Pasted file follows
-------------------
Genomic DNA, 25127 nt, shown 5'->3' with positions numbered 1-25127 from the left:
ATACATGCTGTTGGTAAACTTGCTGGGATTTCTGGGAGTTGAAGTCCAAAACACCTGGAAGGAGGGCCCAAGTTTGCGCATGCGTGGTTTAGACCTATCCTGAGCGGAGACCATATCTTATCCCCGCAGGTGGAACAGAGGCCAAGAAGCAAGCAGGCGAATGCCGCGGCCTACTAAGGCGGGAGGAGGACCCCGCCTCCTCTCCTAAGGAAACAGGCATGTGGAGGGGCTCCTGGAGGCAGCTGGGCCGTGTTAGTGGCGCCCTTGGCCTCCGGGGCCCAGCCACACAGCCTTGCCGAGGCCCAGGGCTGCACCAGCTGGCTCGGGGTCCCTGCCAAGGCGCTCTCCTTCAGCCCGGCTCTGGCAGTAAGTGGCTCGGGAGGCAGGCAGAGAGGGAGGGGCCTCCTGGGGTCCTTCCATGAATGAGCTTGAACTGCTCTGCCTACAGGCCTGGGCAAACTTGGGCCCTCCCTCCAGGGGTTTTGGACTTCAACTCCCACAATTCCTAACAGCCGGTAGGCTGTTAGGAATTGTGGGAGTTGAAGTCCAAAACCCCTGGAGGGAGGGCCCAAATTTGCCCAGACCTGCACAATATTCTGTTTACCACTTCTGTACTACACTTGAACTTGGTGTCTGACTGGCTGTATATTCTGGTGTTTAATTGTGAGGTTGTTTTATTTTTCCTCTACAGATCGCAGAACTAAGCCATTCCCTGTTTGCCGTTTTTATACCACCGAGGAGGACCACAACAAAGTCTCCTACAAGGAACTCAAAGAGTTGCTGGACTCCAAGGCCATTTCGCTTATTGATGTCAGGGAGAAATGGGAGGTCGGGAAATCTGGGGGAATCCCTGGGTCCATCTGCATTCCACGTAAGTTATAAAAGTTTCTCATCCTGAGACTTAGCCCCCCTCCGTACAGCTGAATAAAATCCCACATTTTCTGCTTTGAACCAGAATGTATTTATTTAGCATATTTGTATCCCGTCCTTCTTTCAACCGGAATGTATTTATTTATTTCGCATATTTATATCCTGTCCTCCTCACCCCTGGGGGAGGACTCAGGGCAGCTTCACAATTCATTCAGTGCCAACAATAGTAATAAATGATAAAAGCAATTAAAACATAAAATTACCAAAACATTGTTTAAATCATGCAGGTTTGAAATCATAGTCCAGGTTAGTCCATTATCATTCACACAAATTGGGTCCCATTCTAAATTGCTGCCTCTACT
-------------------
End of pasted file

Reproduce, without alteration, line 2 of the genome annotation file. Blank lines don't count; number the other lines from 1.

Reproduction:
ATACATGCTGTTGGTAAACTTGCTGGGATTTCTGGGAGTTGAAGTCCAAAACACCTGGAAGGAGGGCCCAAGTTTGCGCATGCGTGGTTTAGACCTATCCTGAGCGGAGACCATATCTTATCCCCGCAGGTGGAACAGAGGCCAAGAAGCAAGCAGGCGAATGCCGCGGCCTACTAAGGCGGGAGGAGGACCCCGCCTCCTCTCCTAAGGAAACAGGCATGTGGAGGGGCTCCTGGAGGCAGCTGGGCCGTGTTAGTGGCGCCCTTGGCCTCCGGGGCCCAGCCACACAGCCTTGCCGAGGCCCAGGGCTGCACCAGCTGGCTCGGGGTCCCTGCCAAGGCGCTCTCCTTCAGCCCGGCTCTGGCAGTAAGTGGCTCGGGAGGCAGGCAGAGAGGGAGGGGCCTCCTGGGGTCCTTCCATGAATGAGCTTGAACTGCTCTGCCTACAGGCCTGGGCAAACTTGGGCCCTCCCTCCAGGGGTTTTGGACTTCAACTCCCACAATTCCTAACAGCCGGTAGGCTGTTAGGAATTGTGGGAGTTGAAGTCCAAAACCCCTGGAGGGAGGGCCCAAATTTGCCCAGACCTGCACAATATTCTGTTTACCACTTCTGTACTACACTTGAACTTGGTGTCTGACTGGCTGTATATTCTGGTGTTTAATTGTGAGGTTGTTTTATTTTTCCTCTACAGATCGCAGAACTAAGCCATTCCCTGTTTGCCGTTTTTATACCACCGAGGAGGACCACAACAAAGTCTCCTACAAGGAACTCAAAGAGTTGCTGGACTCCAAGGCCATTTCGCTTATTGATGTCAGGGAGAAATGGGAGGTCGGGAAATCTGGGGGAATCCCTGGGTCCATCTGCATTCCACGTAAGTTATAAAAGTTTCTCATCCTGAGACTTAGCCCCCCTCCGTACAGCTGAATAAAATCCCACATTTTCTGCTTTGAACCAGAATGTATTTATTTAGCATATTTGTATCCCGTCCTTCTTTCAACCGGAATGTATTTATTTATTTCGCATATTTATATCCTGTCCTCCTCACCCCTGGGGGAGGACTCAGGGCAGCTTCACAATTCATTCAGTGCCAACAATAGTAATAAATGATAAAAGCAATTAAAACATAAAATTACCAAAACATTGTTTAAATCATGCAGGTTTGAAATCATAGTCCAGGTTAGTCCATTATCATTCACACAAATTGGGTCCCATTCTAAATTGCTGCCTCTACT